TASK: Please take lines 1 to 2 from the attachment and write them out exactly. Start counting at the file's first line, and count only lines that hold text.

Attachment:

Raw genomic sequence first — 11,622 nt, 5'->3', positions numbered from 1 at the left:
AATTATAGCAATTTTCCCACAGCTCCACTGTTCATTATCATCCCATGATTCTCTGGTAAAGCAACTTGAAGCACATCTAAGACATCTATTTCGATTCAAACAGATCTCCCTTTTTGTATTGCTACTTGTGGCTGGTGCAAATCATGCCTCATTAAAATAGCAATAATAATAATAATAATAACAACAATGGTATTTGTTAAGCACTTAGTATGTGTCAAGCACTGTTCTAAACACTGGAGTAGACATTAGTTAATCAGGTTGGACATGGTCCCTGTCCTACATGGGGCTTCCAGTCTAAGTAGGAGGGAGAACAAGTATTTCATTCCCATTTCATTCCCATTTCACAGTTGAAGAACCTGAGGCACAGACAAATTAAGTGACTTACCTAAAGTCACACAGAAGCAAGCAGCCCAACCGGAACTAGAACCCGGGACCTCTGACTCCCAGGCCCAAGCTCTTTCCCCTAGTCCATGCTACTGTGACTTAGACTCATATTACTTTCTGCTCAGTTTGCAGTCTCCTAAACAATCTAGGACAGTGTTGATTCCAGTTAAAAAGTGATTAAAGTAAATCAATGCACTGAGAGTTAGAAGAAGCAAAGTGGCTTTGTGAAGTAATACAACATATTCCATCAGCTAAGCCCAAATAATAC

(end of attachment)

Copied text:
Raw genomic sequence first — 11,622 nt, 5'->3', positions numbered from 1 at the left:
AATTATAGCAATTTTCCCACAGCTCCACTGTTCATTATCATCCCATGATTCTCTGGTAAAGCAACTTGAAGCACATCTAAGACATCTATTTCGATTCAAACAGATCTCCCTTTTTGTATTGCTACTTGTGGCTGGTGCAAATCATGCCTCATTAAAATAGCAATAATAATAATAATAATAACAACAATGGTATTTGTTAAGCACTTAGTATGTGTCAAGCACTGTTCTAAACACTGGAGTAGACATTAGTTAATCAGGTTGGACATGGTCCCTGTCCTACATGGGGCTTCCAGTCTAAGTAGGAGGGAGAACAAGTATTTCATTCCCATTTCATTCCCATTTCACAGTTGAAGAACCTGAGGCACAGACAAATTAAGTGACTTACCTAAAGTCACACAGAAGCAAGCAGCCCAACCGGAACTAGAACCCGGGACCTCTGACTCCCAGGCCCAAGCTCTTTCCCCTAGTCCATGCTACTGTGACTTAGACTCATATTACTTTCTGCTCAGTTTGCAGTCTCCTAAACAATCTAGGACAGTGTTGATTCCAGTTAAAAAGTGATTAAAGTAAATCAATGCACTGAGAGTTAGAAGAAGCAAAGTGGCTTTGTGAAGTAATACAACATATTCCATCAGCTAAGCCCAAATAATAC